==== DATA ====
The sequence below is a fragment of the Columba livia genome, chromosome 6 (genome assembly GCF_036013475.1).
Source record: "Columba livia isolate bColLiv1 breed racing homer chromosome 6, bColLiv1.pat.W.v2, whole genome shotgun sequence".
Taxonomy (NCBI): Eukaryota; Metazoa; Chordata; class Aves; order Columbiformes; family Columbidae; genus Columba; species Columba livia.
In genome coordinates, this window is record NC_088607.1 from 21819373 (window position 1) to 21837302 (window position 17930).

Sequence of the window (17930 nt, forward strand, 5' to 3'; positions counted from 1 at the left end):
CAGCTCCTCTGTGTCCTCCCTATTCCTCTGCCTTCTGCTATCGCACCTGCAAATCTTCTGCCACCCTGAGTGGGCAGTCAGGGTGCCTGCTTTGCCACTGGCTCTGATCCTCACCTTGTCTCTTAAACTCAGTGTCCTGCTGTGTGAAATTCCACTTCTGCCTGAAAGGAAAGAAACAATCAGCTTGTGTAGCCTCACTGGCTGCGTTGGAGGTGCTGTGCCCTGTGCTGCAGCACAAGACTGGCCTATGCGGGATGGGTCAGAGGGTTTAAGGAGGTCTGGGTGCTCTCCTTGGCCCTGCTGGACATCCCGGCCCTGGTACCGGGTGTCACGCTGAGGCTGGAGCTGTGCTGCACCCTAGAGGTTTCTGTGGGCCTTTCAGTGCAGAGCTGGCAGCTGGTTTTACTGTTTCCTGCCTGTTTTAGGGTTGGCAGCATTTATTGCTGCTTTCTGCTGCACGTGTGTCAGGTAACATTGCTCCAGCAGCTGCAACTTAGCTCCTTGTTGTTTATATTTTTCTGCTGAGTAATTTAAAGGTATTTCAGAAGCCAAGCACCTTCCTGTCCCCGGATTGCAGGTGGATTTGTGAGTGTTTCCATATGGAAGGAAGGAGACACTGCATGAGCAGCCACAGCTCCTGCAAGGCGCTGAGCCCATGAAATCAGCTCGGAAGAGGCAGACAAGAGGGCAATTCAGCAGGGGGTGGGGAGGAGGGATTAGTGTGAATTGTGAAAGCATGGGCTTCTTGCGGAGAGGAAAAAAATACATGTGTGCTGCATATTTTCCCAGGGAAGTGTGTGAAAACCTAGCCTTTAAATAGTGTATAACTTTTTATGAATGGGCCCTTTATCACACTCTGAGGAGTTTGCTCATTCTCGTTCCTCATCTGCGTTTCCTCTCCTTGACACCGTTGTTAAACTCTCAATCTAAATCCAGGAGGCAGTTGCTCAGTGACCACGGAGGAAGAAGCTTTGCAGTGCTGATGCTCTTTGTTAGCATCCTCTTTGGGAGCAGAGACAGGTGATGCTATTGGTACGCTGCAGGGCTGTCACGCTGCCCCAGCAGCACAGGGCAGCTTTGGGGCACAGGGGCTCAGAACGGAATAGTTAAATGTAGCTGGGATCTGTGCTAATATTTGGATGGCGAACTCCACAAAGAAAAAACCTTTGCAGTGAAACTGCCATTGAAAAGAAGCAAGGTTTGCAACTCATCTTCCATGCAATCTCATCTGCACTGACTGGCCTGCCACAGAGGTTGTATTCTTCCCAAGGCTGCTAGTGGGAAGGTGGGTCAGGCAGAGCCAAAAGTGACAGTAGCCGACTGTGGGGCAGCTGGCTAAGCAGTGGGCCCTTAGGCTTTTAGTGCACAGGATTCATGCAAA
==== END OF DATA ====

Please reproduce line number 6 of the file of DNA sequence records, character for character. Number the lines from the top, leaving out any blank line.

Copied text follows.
CAGCTCCTCTGTGTCCTCCCTATTCCTCTGCCTTCTGCTATCGCACCTGCAAATCTTCTGCCACCCTGAGTGGGCAGTCAGGGTGCCTGCTTTGCCACTGGCTCTGATCCTCACCTTGTCTCTTAAACTCAGTGTCCTGCTGTGTGAAATTCCACTTCTGCCTGAAAGGAAAGAAACAATCAGCTTGTGTAGCCTCACTGGCTGCGTTGGAGGTGCTGTGCCCTGTGCTGCAGCACAAGACTGGCCTATGCGGGATGGGTCAGAGGGTTTAAGGAGGTCTGGGTGCTCTCCTTGGCCCTGCTGGACATCCCGGCCCTGGTACCGGGTGTCACGCTGAGGCTGGAGCTGTGCTGCACCCTAGAGGTTTCTGTGGGCCTTTCAGTGCAGAGCTGGCAGCTGGTTTTACTGTTTCCTGCCTGTTTTAGGGTTGGCAGCATTTATTGCTGCTTTCTGCTGCACGTGTGTCAGGTAACATTGCTCCAGCAGCTGCAACTTAGCTCCTTGTTGTTTATATTTTTCTGCTGAGTAATTTAAAGGTATTTCAGAAGCCAAGCACCTTCCTGTCCCCGGATTGCAGGTGGATTTGTGAGTGTTTCCATATGGAAGGAAGGAGACACTGCATGAGCAGCCACAGCTCCTGCAAGGCGCTGAGCCCATGAAATCAGCTCGGAAGAGGCAGACAAGAGGGCAATTCAGCAGGGGGTGGGGAGGAGGGATTAGTGTGAATTGTGAAAGCATGGGCTTCTTGCGGAGAGGAAAAAAATACATGTGTGCTGCATATTTTCCCAGGGAAGTGTGTGAAAACCTAGCCTTTAAATAGTGTATAACTTTTTATGAATGGGCCCTTTATCACACTCTGAGGAGTTTGCTCATTCTCGTTCCTCATCTGCGTTTCCTCTCCTTGACACCGTTGTTAAACTCTCAATCTAAATCCAGGAGGCAGTTGCTCAGTGACCACGGAGGAAGAAGCTTTGCAGTGCTGATGCTCTTTGTTAGCATCCTCTTTGGGAGCAGAGACAGGTGATGCTATTGGTACGCTGCAGGGCTGTCACGCTGCCCCAGCAGCACAGGGCAGCTTTGGGGCACAGGGGCTCAGAACGGAATAGTTAAATGTAGCTGGGATCTGTGCTAATATTTGGATGGCGAACTCCACAAAGAAAAAACCTTTGCAGTGAAACTGCCATTGAAAAGAAGCAAGGTTTGCAACTCATCTTCCATGCAATCTCATCTGCACTGACTGGCCTGCCACAGAGGTTGTATTCTTCCCAAGGCTGCTAGTGGGAAGGTGGGTCAGGCAGAGCCAAAAGTGACAGTAGCCGACTGTGGGGCAGCTGGCTAAGCAGTGGGCCCTTAGGCTTTTAGTGCACAGGATTCATGCAAA